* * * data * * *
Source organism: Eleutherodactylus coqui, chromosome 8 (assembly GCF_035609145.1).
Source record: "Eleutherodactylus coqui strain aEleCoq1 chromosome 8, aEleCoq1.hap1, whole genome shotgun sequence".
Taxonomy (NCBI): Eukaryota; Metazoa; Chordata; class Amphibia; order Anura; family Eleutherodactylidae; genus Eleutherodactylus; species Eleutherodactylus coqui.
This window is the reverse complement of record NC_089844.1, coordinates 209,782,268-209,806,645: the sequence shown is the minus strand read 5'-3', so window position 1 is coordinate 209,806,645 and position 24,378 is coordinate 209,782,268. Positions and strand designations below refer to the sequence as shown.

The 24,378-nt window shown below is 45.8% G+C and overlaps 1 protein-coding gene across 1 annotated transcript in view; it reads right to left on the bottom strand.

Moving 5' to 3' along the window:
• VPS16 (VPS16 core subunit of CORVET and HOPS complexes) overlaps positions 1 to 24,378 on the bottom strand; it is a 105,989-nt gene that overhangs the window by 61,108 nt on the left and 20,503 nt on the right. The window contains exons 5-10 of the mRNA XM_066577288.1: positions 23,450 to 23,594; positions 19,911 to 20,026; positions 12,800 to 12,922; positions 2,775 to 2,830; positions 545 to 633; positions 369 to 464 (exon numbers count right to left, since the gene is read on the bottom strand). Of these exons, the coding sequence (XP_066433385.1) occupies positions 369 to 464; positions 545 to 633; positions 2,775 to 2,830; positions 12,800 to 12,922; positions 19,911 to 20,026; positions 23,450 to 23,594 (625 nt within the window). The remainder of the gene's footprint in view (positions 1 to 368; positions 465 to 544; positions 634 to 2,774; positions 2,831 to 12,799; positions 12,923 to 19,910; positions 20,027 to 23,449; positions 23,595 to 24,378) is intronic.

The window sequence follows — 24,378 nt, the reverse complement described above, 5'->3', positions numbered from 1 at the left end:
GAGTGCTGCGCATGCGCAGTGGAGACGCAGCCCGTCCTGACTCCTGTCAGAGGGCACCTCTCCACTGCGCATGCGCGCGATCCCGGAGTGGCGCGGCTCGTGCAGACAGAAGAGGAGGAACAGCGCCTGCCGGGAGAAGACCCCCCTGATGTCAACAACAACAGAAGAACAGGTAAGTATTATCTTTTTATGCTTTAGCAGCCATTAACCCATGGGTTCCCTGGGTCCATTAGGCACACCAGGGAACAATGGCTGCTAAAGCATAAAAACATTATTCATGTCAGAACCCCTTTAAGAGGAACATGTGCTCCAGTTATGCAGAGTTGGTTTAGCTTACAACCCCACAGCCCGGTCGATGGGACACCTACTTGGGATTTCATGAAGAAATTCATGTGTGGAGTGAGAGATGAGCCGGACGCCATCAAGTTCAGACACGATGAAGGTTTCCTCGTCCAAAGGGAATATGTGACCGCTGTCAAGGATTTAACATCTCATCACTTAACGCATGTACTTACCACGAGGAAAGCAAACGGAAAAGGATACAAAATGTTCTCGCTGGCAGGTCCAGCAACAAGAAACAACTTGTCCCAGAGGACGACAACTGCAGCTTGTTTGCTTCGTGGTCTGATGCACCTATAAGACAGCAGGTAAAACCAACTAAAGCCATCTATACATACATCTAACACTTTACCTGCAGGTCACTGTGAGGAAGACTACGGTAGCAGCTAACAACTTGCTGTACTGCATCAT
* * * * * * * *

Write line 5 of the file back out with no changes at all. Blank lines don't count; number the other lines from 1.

The 24,378-nt window shown below is 45.8% G+C and overlaps 1 protein-coding gene across 1 annotated transcript in view; it reads right to left on the bottom strand.